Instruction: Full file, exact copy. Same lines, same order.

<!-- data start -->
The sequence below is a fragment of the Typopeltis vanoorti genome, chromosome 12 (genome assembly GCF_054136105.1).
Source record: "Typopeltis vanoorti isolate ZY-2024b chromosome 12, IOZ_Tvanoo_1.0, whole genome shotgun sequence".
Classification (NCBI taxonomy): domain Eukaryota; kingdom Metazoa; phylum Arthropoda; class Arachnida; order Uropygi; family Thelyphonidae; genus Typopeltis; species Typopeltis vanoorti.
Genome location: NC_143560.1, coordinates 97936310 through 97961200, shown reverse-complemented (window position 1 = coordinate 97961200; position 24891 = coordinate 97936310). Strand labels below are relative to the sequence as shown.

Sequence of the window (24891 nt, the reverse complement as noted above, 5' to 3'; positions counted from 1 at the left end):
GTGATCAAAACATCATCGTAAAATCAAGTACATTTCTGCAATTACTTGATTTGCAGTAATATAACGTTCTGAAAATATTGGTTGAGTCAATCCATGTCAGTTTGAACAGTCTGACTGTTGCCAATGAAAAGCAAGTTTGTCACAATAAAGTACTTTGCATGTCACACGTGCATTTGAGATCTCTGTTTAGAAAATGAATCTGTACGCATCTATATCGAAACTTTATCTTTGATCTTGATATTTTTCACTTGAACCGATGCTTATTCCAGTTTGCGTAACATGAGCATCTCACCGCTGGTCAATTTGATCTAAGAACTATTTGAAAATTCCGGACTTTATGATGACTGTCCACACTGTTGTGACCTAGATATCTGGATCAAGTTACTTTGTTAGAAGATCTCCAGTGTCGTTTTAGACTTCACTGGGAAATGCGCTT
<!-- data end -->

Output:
The sequence below is a fragment of the Typopeltis vanoorti genome, chromosome 12 (genome assembly GCF_054136105.1).
Source record: "Typopeltis vanoorti isolate ZY-2024b chromosome 12, IOZ_Tvanoo_1.0, whole genome shotgun sequence".
Classification (NCBI taxonomy): domain Eukaryota; kingdom Metazoa; phylum Arthropoda; class Arachnida; order Uropygi; family Thelyphonidae; genus Typopeltis; species Typopeltis vanoorti.
Genome location: NC_143560.1, coordinates 97936310 through 97961200, shown reverse-complemented (window position 1 = coordinate 97961200; position 24891 = coordinate 97936310). Strand labels below are relative to the sequence as shown.

Sequence of the window (24891 nt, the reverse complement as noted above, 5' to 3'; positions counted from 1 at the left end):
GTGATCAAAACATCATCGTAAAATCAAGTACATTTCTGCAATTACTTGATTTGCAGTAATATAACGTTCTGAAAATATTGGTTGAGTCAATCCATGTCAGTTTGAACAGTCTGACTGTTGCCAATGAAAAGCAAGTTTGTCACAATAAAGTACTTTGCATGTCACACGTGCATTTGAGATCTCTGTTTAGAAAATGAATCTGTACGCATCTATATCGAAACTTTATCTTTGATCTTGATATTTTTCACTTGAACCGATGCTTATTCCAGTTTGCGTAACATGAGCATCTCACCGCTGGTCAATTTGATCTAAGAACTATTTGAAAATTCCGGACTTTATGATGACTGTCCACACTGTTGTGACCTAGATATCTGGATCAAGTTACTTTGTTAGAAGATCTCCAGTGTCGTTTTAGACTTCACTGGGAAATGCGCTT